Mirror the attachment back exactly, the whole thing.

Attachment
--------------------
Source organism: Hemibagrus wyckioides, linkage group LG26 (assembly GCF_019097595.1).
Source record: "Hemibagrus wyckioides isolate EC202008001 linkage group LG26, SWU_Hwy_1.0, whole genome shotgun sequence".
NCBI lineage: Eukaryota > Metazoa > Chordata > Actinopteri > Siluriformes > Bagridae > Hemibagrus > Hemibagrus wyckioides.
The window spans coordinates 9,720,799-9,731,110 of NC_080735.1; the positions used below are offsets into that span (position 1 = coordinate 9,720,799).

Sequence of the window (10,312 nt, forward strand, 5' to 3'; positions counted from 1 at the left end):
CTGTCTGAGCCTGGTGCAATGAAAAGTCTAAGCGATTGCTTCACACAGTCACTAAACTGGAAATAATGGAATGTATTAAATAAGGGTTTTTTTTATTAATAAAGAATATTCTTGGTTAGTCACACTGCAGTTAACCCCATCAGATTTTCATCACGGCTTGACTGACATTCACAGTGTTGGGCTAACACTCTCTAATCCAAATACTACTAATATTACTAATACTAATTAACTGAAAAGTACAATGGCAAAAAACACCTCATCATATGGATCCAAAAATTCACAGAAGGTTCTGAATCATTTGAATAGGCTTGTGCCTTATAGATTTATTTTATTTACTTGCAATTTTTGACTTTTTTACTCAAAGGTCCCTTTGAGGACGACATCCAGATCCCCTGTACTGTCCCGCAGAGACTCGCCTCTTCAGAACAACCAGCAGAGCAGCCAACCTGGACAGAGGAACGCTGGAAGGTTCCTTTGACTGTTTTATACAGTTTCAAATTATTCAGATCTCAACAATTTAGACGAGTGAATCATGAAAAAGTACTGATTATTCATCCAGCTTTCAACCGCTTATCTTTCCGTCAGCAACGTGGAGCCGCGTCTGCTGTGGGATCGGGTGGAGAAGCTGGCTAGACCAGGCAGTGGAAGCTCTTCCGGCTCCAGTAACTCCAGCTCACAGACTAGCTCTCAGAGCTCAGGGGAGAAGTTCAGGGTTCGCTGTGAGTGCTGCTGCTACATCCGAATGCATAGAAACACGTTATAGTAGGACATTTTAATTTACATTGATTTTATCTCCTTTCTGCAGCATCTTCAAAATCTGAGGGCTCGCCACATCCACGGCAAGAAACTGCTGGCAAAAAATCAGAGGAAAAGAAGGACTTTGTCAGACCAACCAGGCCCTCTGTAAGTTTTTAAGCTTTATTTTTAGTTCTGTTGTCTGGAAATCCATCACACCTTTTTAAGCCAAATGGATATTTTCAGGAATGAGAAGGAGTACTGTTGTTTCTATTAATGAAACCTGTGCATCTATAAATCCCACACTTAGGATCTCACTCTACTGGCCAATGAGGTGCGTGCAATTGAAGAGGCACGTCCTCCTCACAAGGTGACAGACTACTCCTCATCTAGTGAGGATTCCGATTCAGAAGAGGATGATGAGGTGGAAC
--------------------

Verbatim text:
Source organism: Hemibagrus wyckioides, linkage group LG26 (assembly GCF_019097595.1).
Source record: "Hemibagrus wyckioides isolate EC202008001 linkage group LG26, SWU_Hwy_1.0, whole genome shotgun sequence".
NCBI lineage: Eukaryota > Metazoa > Chordata > Actinopteri > Siluriformes > Bagridae > Hemibagrus > Hemibagrus wyckioides.
The window spans coordinates 9,720,799-9,731,110 of NC_080735.1; the positions used below are offsets into that span (position 1 = coordinate 9,720,799).

Sequence of the window (10,312 nt, forward strand, 5' to 3'; positions counted from 1 at the left end):
CTGTCTGAGCCTGGTGCAATGAAAAGTCTAAGCGATTGCTTCACACAGTCACTAAACTGGAAATAATGGAATGTATTAAATAAGGGTTTTTTTTATTAATAAAGAATATTCTTGGTTAGTCACACTGCAGTTAACCCCATCAGATTTTCATCACGGCTTGACTGACATTCACAGTGTTGGGCTAACACTCTCTAATCCAAATACTACTAATATTACTAATACTAATTAACTGAAAAGTACAATGGCAAAAAACACCTCATCATATGGATCCAAAAATTCACAGAAGGTTCTGAATCATTTGAATAGGCTTGTGCCTTATAGATTTATTTTATTTACTTGCAATTTTTGACTTTTTTACTCAAAGGTCCCTTTGAGGACGACATCCAGATCCCCTGTACTGTCCCGCAGAGACTCGCCTCTTCAGAACAACCAGCAGAGCAGCCAACCTGGACAGAGGAACGCTGGAAGGTTCCTTTGACTGTTTTATACAGTTTCAAATTATTCAGATCTCAACAATTTAGACGAGTGAATCATGAAAAAGTACTGATTATTCATCCAGCTTTCAACCGCTTATCTTTCCGTCAGCAACGTGGAGCCGCGTCTGCTGTGGGATCGGGTGGAGAAGCTGGCTAGACCAGGCAGTGGAAGCTCTTCCGGCTCCAGTAACTCCAGCTCACAGACTAGCTCTCAGAGCTCAGGGGAGAAGTTCAGGGTTCGCTGTGAGTGCTGCTGCTACATCCGAATGCATAGAAACACGTTATAGTAGGACATTTTAATTTACATTGATTTTATCTCCTTTCTGCAGCATCTTCAAAATCTGAGGGCTCGCCACATCCACGGCAAGAAACTGCTGGCAAAAAATCAGAGGAAAAGAAGGACTTTGTCAGACCAACCAGGCCCTCTGTAAGTTTTTAAGCTTTATTTTTAGTTCTGTTGTCTGGAAATCCATCACACCTTTTTAAGCCAAATGGATATTTTCAGGAATGAGAAGGAGTACTGTTGTTTCTATTAATGAAACCTGTGCATCTATAAATCCCACACTTAGGATCTCACTCTACTGGCCAATGAGGTGCGTGCAATTGAAGAGGCACGTCCTCCTCACAAGGTGACAGACTACTCCTCATCTAGTGAGGATTCCGATTCAGAAGAGGATGATGAGGTGGAAC